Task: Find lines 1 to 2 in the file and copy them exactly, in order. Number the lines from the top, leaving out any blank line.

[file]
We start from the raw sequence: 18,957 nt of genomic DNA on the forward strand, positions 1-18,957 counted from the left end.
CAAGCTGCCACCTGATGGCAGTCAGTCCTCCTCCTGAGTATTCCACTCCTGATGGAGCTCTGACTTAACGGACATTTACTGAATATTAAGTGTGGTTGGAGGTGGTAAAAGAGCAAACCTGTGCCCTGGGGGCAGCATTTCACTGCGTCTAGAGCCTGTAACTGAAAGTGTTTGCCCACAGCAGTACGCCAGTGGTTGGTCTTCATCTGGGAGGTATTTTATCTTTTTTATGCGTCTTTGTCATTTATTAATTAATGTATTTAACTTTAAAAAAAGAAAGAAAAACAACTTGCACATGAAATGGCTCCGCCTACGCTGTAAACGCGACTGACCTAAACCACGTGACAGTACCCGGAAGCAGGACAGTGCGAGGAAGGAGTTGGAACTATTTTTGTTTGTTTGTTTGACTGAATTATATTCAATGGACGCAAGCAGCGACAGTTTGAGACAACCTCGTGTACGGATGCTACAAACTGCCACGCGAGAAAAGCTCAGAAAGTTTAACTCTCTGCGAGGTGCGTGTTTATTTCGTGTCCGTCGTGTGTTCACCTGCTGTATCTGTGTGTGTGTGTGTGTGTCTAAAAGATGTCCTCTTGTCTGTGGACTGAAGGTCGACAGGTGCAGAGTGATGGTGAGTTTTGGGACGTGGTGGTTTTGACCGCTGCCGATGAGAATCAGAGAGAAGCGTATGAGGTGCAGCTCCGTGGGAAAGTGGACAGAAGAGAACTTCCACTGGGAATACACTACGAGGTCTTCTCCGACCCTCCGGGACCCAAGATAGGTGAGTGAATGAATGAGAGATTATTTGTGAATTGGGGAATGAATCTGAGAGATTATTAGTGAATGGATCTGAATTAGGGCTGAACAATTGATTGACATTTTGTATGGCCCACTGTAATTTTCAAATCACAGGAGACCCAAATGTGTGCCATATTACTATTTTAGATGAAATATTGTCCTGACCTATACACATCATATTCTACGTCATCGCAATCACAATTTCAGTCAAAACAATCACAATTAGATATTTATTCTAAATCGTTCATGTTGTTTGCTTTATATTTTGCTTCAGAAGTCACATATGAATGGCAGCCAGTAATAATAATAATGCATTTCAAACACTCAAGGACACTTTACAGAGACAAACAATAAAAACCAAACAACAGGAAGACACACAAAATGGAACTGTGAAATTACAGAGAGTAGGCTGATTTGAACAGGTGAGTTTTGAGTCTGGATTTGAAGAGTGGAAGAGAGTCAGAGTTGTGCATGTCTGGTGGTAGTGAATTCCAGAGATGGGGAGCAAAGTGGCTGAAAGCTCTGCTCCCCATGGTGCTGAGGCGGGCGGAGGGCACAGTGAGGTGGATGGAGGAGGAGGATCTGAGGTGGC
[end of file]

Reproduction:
We start from the raw sequence: 18,957 nt of genomic DNA on the forward strand, positions 1-18,957 counted from the left end.
CAAGCTGCCACCTGATGGCAGTCAGTCCTCCTCCTGAGTATTCCACTCCTGATGGAGCTCTGACTTAACGGACATTTACTGAATATTAAGTGTGGTTGGAGGTGGTAAAAGAGCAAACCTGTGCCCTGGGGGCAGCATTTCACTGCGTCTAGAGCCTGTAACTGAAAGTGTTTGCCCACAGCAGTACGCCAGTGGTTGGTCTTCATCTGGGAGGTATTTTATCTTTTTTATGCGTCTTTGTCATTTATTAATTAATGTATTTAACTTTAAAAAAAGAAAGAAAAACAACTTGCACATGAAATGGCTCCGCCTACGCTGTAAACGCGACTGACCTAAACCACGTGACAGTACCCGGAAGCAGGACAGTGCGAGGAAGGAGTTGGAACTATTTTTGTTTGTTTGTTTGACTGAATTATATTCAATGGACGCAAGCAGCGACAGTTTGAGACAACCTCGTGTACGGATGCTACAAACTGCCACGCGAGAAAAGCTCAGAAAGTTTAACTCTCTGCGAGGTGCGTGTTTATTTCGTGTCCGTCGTGTGTTCACCTGCTGTATCTGTGTGTGTGTGTGTGTGTCTAAAAGATGTCCTCTTGTCTGTGGACTGAAGGTCGACAGGTGCAGAGTGATGGTGAGTTTTGGGACGTGGTGGTTTTGACCGCTGCCGATGAGAATCAGAGAGAAGCGTATGAGGTGCAGCTCCGTGGGAAAGTGGACAGAAGAGAACTTCCACTGGGAATACACTACGAGGTCTTCTCCGACCCTCCGGGACCCAAGATAGGTGAGTGAATGAATGAGAGATTATTTGTGAATTGGGGAATGAATCTGAGAGATTATTAGTGAATGGATCTGAATTAGGGCTGAACAATTGATTGACATTTTGTATGGCCCACTGTAATTTTCAAATCACAGGAGACCCAAATGTGTGCCATATTACTATTTTAGATGAAATATTGTCCTGACCTATACACATCATATTCTACGTCATCGCAATCACAATTTCAGTCAAAACAATCACAATTAGATATTTATTCTAAATCGTTCATGTTGTTTGCTTTATATTTTGCTTCAGAAGTCACATATGAATGGCAGCCAGTAATAATAATAATGCATTTCAAACACTCAAGGACACTTTACAGAGACAAACAATAAAAACCAAACAACAGGAAGACACACAAAATGGAACTGTGAAATTACAGAGAGTAGGCTGATTTGAACAGGTGAGTTTTGAGTCTGGATTTGAAGAGTGGAAGAGAGTCAGAGTTGTGCATGTCTGGTGGTAGTGAATTCCAGAGATGGGGAGCAAAGTGGCTGAAAGCTCTGCTCCCCATGGTGCTGAGGCGGGCGGAGGGCACAGTGAGGTGGATGGAGGAGGAGGATCTGAGGTGGC